Leashes are a very simple piece of equipment and a necessary part of daily life for most city dogs. Having a dog confined (on a leash) . There are several different types available, and a few things to point out for those trying to choose something new and who may be less familiar with the options.
Leash Length. First, a note about proper leash length. Keep in mind that many cities require dogs to be on a leash of 6 feet or shorter. We personally like a 4 foot leash for our regular walks in the city, and we grab a longer leash when we’re out with more room to roam.
Longer leashes can create a few problems, which are even more pronounced in a city environment.
Limits your ability to monitor your dog, which is more important on a busy sidewalk with danger just steps away. We often see people walking their dog on a longer leash who literally don’t even know where their dog is (other than that it’s on the end of the leash, somewhere!).
Restricts your ability to quickly remove your dog from a dangerous situation, whether they are about to eat something they shouldn’t or about to step into traffic.
Limits your ability to communicate with your dog, whether verbally, through leash feedback, or by direct contact.
While these may not be problems on every single walk, it’s actually scary how quickly the situation can change, especially in a busy city. Keeping your dog close will help to keep them safer.
These come in either flat or rope styles of a fixed length, generally 4-10 feet. Keep in mind that many cities require dogs to be on a leash of 6 feet or shorter. It’s especially important on crowded city sidewalks to keep your pup close and know where they are so you can actively monitor them. We often see people walking their dog on a longer leash who literally don’t even know where their dog is (other than that it’s on the end of the leash, somewhere!). We personally like a 4 foot leash for our regular walks in the city, and we grab a longer leash when we’re out with more room to roam.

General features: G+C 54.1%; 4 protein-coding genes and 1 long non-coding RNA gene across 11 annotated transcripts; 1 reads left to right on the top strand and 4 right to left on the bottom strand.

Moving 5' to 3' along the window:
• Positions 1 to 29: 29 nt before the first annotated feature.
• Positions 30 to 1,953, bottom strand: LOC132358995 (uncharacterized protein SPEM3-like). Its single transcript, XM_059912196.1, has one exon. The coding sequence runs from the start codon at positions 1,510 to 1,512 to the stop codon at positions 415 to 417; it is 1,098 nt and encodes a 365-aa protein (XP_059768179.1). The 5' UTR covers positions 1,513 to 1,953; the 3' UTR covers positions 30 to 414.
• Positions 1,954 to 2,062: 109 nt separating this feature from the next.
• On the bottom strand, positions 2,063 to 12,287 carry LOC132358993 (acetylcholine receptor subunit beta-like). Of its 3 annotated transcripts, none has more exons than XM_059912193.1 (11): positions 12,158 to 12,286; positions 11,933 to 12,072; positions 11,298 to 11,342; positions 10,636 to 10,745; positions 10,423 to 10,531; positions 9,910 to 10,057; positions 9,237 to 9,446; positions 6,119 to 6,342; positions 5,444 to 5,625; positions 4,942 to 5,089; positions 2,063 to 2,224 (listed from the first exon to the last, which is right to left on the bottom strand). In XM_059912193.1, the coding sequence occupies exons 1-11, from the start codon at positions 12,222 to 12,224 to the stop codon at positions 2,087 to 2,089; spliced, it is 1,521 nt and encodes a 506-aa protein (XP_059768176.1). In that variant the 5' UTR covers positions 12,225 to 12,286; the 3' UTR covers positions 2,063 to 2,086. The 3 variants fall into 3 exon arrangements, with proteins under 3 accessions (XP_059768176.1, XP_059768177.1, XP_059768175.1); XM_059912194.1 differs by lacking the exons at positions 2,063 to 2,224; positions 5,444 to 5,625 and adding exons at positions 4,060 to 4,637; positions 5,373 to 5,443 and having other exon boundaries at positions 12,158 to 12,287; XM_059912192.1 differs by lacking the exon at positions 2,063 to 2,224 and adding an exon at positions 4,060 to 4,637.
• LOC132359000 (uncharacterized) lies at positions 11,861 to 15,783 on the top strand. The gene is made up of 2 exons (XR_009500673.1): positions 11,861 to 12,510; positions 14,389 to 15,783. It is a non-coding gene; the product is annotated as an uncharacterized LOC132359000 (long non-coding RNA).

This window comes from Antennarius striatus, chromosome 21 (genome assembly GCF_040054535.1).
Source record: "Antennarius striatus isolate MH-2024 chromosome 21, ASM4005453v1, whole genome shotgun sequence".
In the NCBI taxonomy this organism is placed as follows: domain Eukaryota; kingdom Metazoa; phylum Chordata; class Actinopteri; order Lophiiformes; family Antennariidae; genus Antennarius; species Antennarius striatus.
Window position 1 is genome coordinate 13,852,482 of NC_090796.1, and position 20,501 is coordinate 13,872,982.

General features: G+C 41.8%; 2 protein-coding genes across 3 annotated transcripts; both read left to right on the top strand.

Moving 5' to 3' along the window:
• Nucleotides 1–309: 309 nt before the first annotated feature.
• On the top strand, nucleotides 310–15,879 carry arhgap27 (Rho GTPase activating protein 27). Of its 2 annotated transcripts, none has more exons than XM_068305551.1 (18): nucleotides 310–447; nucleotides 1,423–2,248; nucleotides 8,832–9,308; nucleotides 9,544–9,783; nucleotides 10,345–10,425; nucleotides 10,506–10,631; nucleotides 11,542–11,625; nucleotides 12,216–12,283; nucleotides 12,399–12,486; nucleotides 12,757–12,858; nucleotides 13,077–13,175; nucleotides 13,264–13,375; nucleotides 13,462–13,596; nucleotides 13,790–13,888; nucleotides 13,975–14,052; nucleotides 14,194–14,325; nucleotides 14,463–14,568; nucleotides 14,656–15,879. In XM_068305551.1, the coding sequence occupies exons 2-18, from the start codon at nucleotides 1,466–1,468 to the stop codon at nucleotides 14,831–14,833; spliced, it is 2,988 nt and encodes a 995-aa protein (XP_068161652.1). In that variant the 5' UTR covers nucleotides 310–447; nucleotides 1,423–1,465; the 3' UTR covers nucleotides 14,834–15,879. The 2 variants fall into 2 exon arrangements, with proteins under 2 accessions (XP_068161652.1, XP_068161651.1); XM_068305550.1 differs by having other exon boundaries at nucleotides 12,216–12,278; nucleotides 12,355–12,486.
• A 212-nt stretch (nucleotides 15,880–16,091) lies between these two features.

A slip lead is effectively a leash and collar in one. The leash has a loop at the end that is slipped over the dog’s head. This acts as a choke collar, so it isn’t always a great option if your pup pulls a lot. These may also have a safety attachment to clip onto an attached collar or harness, just in case it slips off.
Some leashes now have some built in stretch to them, allowing them to stretch an additional foot or more. We’ve never been a big fan. The theory is that they provide some shock absorption for dogs who are heavy pullers, but in our experience, these are the dogs that will pull to the end of the leash and keep going anyway. The main downside is that it translates to lost control. It makes it more difficult to judge how far your dog can reach--you might think they can’t get to that chicken bone or step into the street, but they might have another foot of leash if they just pull hard enough.
Retractable leashes have a place, but they generally are not great in the city. But if you’re out at a larger park or open area and can permit your dog to roam a bit more, this is a way to let them run a bit while still keeping them attached. When the leash is not locked, it’s impossible to tell by “feel” where your dog is. Just be careful to lock the leash securely if you need to keep your dog closer, or you’ll turn around and realize they have gone 10 feet away from you, which is more than enough to get into danger in the city.